Mantra Meditation derives from a time when words and names were used to call to the gods of pre-Buddha Vedic traditions. It was though that words and names had a strong power to change and influence the outside world. With the rise of the spiritual practice of Tantra, these words became integrated into meditation. Tantra used mantras to continue communicating with the gods and to maintain focus during meditation.
And it is true. Words still have enormous power. Every word we speak, whether it is to a friend, to a roomful of people, or to ourselves, has a cause and subsequently an effect. What words do you fill your mind and your mouth with? Are they words of thanks or words of complaint? Are they words of love or words of hate?
When I sit to meditate (or not even sit, sometimes I close my eyes while I am walking and start murmuring to myself if I think no one is around), I often repeat to myself “Om Namah Shivaya.” This mantra pays homage to Shiva who is the god of the inner self. So in essence, this mantra asks you to recognize the honor in yourself.
Here are some other mantras and their meanings.
- “Aum” – The “Om” is the sacred sound of Hinduism and is said to mean, variously: It Is, Will Be or To Become. “Aum” or “Om” is simply the sound of the universe.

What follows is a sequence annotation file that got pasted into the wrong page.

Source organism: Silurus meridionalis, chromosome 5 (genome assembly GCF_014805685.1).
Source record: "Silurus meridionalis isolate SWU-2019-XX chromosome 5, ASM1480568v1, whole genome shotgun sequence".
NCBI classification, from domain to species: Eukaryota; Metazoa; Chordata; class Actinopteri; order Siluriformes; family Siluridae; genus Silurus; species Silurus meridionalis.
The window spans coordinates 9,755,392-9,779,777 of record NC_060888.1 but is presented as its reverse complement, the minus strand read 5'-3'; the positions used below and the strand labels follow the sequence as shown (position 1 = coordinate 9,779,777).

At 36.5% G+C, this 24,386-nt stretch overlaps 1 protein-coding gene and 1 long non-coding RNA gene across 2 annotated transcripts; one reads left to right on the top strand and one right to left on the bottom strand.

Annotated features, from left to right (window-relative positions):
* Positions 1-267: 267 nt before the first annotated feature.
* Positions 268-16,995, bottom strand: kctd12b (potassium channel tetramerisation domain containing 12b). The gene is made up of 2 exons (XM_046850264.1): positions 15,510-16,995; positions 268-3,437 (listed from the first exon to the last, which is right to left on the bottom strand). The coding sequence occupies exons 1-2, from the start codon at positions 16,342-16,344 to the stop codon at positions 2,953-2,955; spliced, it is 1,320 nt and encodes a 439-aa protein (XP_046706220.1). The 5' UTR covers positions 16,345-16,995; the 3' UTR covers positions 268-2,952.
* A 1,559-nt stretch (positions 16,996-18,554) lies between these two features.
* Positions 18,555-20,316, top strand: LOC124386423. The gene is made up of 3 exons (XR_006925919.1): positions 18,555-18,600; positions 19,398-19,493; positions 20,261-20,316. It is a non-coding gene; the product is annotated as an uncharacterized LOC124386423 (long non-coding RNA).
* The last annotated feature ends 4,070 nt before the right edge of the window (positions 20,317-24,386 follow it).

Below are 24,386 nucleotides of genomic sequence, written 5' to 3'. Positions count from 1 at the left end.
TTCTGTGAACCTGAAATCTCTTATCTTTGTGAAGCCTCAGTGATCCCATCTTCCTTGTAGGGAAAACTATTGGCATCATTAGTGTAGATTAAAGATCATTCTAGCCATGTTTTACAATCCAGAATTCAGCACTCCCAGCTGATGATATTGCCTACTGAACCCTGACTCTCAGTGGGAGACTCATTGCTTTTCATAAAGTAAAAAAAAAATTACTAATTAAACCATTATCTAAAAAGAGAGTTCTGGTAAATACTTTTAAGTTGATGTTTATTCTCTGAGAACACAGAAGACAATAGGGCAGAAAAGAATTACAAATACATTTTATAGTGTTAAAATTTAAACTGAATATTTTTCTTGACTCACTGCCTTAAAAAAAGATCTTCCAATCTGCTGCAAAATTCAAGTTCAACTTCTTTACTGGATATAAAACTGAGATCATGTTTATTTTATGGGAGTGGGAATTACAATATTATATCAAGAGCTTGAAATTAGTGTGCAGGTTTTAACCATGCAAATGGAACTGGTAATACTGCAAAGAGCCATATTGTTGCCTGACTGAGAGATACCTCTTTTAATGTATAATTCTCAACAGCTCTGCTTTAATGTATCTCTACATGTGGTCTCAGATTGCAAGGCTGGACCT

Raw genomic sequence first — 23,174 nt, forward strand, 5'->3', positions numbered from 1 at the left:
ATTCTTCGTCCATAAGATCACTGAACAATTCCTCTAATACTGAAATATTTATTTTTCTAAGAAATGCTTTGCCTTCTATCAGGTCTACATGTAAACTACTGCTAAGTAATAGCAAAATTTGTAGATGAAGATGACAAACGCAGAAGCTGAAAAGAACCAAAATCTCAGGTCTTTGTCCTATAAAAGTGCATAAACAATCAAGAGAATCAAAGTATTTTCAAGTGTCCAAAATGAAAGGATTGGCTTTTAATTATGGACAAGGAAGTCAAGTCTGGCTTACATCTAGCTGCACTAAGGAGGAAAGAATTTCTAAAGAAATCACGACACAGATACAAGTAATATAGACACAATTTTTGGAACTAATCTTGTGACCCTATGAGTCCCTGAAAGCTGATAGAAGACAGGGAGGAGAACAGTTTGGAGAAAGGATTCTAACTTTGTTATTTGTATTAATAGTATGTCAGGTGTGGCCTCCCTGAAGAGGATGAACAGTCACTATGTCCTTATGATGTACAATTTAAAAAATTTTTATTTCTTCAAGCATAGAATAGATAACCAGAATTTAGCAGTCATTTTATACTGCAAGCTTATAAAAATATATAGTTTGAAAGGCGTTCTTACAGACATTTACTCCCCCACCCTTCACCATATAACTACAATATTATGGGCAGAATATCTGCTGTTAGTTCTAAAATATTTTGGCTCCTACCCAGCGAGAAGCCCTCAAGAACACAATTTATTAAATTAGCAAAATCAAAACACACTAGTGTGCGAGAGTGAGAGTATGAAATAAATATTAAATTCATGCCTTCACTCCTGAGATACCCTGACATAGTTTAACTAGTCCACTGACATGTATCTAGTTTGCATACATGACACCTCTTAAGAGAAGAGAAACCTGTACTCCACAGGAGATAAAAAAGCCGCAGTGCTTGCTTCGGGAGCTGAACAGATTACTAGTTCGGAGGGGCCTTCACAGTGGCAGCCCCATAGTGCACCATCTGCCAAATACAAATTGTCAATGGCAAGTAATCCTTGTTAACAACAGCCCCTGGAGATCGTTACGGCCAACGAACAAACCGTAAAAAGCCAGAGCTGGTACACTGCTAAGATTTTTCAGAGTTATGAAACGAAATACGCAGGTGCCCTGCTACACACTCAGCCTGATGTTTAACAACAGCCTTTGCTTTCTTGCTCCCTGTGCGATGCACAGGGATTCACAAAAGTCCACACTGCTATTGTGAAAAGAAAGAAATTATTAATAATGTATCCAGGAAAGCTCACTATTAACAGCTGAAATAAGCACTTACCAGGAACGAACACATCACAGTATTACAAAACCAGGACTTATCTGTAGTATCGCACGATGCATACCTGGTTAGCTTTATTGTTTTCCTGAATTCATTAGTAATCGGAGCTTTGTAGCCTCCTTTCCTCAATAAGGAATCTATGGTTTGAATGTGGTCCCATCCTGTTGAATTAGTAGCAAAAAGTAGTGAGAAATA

- “Om Mani Padme Hum” – this one’s from Tibet and it means, roughly, “Hail the Jewel in the Lotus.” The jewel in this case is the Buddha of Compassion.
- Ham-Sah” – The Hindu variant, meaning I am THAT.
- Or, just make up your own! Find a few words that reflect the state of your body, heart, or mind and sit with them in breath.
Maybe you want to take just one minute, right now, close your eyes and take five breaths in and out. Just listen to the sound of your breath. When you feel centered, attentive, and relaxed, start your mantra–repeating it once on your breath in and once on your breath out, again and again until you are ready to open those eyes again.
For me, repeating a mantra during meditation keeps thoughts out of my mind because I am focusing on the soft sound of my own voice. It especially helps me to repeat a mantra in Sanskrit or a language that I do not understand because then I do not constantly attach meanings and associations to the words. Rather, I can be present with the sounds and vibrations, not thought.
Peace Love Babiezzz!